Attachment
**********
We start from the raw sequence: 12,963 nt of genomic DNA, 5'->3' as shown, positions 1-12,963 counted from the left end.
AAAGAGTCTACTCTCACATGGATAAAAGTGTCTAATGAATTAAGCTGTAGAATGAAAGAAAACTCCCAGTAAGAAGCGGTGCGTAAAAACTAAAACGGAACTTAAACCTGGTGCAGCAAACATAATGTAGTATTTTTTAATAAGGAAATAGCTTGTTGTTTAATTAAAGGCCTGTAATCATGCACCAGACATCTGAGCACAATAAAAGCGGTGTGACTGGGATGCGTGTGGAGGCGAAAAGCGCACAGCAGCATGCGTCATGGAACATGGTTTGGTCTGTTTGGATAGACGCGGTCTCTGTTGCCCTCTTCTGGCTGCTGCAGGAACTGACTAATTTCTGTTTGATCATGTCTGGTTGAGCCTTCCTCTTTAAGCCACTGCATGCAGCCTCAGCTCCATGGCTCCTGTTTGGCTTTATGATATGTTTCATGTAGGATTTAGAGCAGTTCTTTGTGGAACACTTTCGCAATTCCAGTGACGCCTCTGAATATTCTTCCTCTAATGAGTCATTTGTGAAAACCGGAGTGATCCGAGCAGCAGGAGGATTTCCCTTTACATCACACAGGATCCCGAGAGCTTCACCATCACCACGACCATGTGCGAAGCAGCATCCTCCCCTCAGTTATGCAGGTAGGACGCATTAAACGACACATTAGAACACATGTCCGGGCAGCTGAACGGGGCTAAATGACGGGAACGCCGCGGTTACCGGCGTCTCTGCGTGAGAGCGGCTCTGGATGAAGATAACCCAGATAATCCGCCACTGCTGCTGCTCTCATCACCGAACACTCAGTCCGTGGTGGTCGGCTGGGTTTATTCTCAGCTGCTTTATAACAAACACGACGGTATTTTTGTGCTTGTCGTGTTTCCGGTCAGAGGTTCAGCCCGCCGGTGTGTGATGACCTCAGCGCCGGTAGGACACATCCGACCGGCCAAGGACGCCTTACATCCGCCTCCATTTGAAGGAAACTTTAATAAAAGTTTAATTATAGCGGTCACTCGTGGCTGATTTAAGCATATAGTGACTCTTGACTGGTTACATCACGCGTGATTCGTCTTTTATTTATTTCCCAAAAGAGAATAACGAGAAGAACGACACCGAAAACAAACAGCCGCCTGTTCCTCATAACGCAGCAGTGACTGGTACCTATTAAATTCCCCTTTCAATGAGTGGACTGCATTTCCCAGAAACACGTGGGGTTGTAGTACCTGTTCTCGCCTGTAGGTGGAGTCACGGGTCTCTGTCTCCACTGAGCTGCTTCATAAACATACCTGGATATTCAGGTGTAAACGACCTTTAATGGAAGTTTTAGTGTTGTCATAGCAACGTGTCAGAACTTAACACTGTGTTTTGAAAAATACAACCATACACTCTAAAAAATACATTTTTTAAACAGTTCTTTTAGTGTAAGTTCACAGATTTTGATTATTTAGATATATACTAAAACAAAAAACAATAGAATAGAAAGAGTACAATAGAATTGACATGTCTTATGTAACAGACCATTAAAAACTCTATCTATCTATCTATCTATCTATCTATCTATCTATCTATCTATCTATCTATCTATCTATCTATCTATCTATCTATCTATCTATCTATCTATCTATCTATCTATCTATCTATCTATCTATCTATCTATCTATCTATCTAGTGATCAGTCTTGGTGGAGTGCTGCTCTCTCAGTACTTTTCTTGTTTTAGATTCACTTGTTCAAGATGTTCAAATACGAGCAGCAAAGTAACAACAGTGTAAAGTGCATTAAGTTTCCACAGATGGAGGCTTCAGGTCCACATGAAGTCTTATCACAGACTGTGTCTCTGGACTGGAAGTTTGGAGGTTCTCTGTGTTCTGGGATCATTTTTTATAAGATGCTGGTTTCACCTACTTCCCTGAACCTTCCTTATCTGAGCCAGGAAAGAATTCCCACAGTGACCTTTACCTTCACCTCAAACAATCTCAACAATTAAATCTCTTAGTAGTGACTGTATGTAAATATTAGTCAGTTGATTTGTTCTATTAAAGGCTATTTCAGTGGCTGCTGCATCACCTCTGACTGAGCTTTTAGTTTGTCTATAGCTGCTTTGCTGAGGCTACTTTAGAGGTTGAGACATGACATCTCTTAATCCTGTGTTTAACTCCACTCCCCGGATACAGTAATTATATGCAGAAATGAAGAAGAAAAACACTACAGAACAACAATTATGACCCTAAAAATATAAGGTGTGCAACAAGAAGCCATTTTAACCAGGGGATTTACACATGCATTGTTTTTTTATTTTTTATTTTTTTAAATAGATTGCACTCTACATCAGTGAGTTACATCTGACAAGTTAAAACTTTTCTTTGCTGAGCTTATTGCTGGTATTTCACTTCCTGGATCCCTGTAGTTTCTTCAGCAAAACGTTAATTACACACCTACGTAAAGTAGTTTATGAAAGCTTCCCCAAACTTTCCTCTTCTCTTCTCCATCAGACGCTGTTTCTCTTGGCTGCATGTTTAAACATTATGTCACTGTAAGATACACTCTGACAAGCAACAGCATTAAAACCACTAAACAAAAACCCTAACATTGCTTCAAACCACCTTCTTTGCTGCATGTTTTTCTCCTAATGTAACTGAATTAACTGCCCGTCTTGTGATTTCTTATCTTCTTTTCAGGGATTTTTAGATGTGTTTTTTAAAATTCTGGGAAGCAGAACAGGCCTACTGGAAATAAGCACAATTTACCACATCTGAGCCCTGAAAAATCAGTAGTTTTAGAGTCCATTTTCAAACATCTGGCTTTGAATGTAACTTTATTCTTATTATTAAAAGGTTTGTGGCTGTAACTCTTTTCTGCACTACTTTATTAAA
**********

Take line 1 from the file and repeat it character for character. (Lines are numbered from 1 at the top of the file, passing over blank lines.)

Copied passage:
We start from the raw sequence: 12,963 nt of genomic DNA, 5'->3' as shown, positions 1-12,963 counted from the left end.